After the loss of nearly all of his sight seven years ago, Scott Laird finds purpose and satisfaction in continuing to fish for salmon in his Tyee rowboat, a rowboat that served him for 33 years as a guide and Tyee angler off the Tyee Spit in Campbell River.
But that purpose and satisfaction was taken away from him Sunday, Aug. 7 when somebody stole his valuable rowboat.
“I’m devastated,” Laird said. “Like, I get up in the morning at three and I think about what the implications of this are for me.”
Laird was a fishing guide for 40 years, “like a lot of guys around here,” he said, and has owned the classic Tyee-style rowboat for 33 years. These boats were designed for fishing the famous Tyee Pool and are based on the classic Painter rowboats that have been associated with this traditional fishery.
“But I have this condition that came on like that. And I lost it (vision) all in that eye and I got about 20 per cent, 25 per cent in this eye,” Laird said. “So I’m able to read under certain circumstances, I can even row the boat close to shore.”
Laird docks his boat at the Fisherman’s Wharf where he does all his fishing. For those who don’t know, rowboat fishing for Tyee salmon is a longstanding tradition in Campbell River and is usually done at the Tyee Pool off the mouth of the Campbell River along the shore of the Tyee Spit. Traditional tackle is used in a human-powered boat and catching a Chinook bigger than 30 pounds (a Tyee) qualifies you for membership in the Tyee Club.
But Laird can’t fish the Tyee Pool any more, it would be too dangerous with the number of Tyee boats and other vessels traversing the body of water. So, he stays close to shore near where his boat is docked.
“The government dock is where I do all my fishing. Because nobody else fishes there…I can see the shore and I know enough about it. I have done it so much that I can be effective,” Laird said. “So Tyee fishing for me now occurs in that zone, which is why the boat is moored there, because I can’t use it in Tyee Pool because it’s packed with other boats.”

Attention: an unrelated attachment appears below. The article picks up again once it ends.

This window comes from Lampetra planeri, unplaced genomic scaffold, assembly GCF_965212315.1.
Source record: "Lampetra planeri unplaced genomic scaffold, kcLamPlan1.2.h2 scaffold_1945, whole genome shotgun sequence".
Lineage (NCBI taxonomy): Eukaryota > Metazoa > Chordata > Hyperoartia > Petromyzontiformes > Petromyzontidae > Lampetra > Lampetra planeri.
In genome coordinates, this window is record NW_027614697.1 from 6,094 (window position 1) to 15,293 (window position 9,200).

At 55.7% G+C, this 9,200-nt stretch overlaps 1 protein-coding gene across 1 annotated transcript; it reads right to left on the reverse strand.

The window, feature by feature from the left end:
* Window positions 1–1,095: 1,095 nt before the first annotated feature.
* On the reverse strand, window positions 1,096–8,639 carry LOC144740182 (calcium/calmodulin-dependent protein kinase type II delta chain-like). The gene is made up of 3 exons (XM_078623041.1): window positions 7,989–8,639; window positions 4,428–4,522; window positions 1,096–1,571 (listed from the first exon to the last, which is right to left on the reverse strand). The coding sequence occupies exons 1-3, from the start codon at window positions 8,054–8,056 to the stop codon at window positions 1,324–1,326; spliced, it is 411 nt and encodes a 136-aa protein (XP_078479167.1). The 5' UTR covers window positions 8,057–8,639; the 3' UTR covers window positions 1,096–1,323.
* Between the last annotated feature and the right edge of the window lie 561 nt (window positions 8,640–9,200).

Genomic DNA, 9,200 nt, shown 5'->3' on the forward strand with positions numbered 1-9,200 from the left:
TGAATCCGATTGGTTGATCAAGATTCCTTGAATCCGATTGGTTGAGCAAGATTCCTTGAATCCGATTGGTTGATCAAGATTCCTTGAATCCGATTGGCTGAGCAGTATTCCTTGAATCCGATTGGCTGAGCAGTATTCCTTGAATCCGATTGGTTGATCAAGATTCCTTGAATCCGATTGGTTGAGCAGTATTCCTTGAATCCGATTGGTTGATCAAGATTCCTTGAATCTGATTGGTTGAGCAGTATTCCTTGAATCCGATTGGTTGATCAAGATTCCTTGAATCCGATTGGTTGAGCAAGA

Laird is asking everyone to help him retrieve his boat. He’s sure it could still be somewhere in the area. They have digital surveillance images of the actual theft and hope to be able to identify the suspect. The images are in the hands of the RCMP. But in the meantime, he would like to get the boat back, if possible.
It’s a 1989, 14-foot fibreglass hull Tyee rowboat made by Whitehall Boats in Victoria. It has a classic 7.5 h.p. Evinrude outboard on its transom.
The boat is called “Strikes 90” and these types of boats retail new for about US$16,000, so approximately CAN$20,000 plus there is the motor and oars.
If you see the boat, contact Campbell River Crimestoppers at 1-800-222-TIPS (8477). Or call Laird at 250-287-3706.
“So that’s my fishing lifestyle now. And I don’t want to give it up. I won’t be buying another boat, you know. I’m 75, I can barely manage this one,” Laird said.
The boat keeps him fishing and he wants to continue. He also had hopes of leaving the boat to his grandchildren.